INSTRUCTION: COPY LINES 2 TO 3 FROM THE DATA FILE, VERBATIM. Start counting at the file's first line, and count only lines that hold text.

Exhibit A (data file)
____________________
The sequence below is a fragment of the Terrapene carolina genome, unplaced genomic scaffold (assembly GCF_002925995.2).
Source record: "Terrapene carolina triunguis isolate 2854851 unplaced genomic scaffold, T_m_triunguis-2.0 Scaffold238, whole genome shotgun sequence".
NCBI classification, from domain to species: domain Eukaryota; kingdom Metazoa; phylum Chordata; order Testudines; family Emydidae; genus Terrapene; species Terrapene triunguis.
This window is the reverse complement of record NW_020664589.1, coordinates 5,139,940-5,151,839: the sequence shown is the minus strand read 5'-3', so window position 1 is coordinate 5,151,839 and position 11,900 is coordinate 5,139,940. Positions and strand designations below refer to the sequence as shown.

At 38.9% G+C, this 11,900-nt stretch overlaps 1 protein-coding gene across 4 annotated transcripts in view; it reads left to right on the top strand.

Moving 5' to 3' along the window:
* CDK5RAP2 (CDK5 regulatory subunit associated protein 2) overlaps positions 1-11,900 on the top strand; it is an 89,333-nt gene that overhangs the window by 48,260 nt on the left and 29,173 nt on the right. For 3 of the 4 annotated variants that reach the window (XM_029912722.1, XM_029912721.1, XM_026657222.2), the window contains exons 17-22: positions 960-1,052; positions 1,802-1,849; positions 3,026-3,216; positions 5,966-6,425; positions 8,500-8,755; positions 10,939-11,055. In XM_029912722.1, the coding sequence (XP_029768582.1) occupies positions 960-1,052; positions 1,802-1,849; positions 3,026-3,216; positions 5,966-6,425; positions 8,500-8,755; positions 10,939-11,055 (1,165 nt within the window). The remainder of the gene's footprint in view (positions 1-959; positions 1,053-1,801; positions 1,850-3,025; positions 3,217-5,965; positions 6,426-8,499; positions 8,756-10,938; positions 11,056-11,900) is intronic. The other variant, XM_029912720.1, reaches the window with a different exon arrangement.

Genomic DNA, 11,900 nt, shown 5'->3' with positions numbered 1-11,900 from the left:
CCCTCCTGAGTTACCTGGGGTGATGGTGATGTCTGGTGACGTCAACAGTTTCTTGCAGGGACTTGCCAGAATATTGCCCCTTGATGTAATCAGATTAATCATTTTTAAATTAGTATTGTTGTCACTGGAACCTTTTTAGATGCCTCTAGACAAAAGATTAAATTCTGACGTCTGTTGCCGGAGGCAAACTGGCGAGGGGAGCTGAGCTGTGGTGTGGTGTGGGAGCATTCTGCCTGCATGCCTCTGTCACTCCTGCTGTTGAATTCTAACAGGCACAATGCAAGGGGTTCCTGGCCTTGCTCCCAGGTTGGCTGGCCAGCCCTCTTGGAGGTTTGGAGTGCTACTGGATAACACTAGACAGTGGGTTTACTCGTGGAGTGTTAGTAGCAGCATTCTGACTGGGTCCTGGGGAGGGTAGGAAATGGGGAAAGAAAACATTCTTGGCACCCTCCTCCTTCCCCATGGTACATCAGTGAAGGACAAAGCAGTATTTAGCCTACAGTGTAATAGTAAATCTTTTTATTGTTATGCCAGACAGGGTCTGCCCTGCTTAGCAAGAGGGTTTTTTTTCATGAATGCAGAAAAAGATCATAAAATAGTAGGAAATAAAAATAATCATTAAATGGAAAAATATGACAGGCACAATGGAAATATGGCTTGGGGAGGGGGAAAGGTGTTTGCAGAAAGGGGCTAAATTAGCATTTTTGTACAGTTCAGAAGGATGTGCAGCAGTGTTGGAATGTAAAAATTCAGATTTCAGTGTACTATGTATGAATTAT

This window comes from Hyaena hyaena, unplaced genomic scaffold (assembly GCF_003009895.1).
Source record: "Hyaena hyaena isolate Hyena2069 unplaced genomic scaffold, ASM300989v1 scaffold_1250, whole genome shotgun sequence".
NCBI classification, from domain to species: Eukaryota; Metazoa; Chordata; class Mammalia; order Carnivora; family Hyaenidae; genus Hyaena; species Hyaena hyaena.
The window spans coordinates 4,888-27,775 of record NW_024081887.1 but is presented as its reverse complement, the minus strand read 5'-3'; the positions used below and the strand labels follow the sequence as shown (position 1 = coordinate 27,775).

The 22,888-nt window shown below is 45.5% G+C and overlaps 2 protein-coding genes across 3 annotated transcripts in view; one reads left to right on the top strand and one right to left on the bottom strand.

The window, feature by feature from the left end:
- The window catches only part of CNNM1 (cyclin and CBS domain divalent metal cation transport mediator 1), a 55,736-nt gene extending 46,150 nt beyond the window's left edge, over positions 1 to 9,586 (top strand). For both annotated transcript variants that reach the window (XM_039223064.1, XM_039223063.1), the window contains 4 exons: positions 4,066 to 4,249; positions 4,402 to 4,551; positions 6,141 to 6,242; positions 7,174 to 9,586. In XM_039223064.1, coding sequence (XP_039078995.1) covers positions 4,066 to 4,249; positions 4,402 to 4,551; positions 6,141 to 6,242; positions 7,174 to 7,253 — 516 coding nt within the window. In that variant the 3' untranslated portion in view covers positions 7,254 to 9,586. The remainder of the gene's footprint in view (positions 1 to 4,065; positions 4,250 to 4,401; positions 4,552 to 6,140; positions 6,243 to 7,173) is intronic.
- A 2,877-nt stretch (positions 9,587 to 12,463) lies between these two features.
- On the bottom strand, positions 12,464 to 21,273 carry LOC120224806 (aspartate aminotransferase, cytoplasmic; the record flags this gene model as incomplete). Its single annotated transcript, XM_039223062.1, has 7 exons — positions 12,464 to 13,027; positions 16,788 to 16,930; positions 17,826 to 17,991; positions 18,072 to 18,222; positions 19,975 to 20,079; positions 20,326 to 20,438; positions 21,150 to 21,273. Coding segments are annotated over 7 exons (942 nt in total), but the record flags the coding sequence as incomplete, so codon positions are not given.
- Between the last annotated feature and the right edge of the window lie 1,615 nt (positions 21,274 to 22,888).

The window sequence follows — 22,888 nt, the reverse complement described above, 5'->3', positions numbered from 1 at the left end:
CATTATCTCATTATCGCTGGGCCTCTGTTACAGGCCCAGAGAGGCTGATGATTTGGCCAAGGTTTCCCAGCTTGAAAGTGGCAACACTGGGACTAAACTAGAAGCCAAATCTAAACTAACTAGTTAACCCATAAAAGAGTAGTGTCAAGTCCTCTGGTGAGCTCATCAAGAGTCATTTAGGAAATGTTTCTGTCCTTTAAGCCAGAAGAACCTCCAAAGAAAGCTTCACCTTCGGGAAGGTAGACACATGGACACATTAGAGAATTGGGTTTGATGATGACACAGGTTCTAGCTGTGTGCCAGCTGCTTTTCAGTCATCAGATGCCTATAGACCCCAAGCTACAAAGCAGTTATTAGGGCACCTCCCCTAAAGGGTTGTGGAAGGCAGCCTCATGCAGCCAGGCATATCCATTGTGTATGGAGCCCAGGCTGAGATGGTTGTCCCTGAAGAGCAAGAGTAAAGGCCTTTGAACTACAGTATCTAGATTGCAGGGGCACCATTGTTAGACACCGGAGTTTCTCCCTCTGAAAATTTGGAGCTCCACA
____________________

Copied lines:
Source record: "Terrapene carolina triunguis isolate 2854851 unplaced genomic scaffold, T_m_triunguis-2.0 Scaffold238, whole genome shotgun sequence".
NCBI classification, from domain to species: domain Eukaryota; kingdom Metazoa; phylum Chordata; order Testudines; family Emydidae; genus Terrapene; species Terrapene triunguis.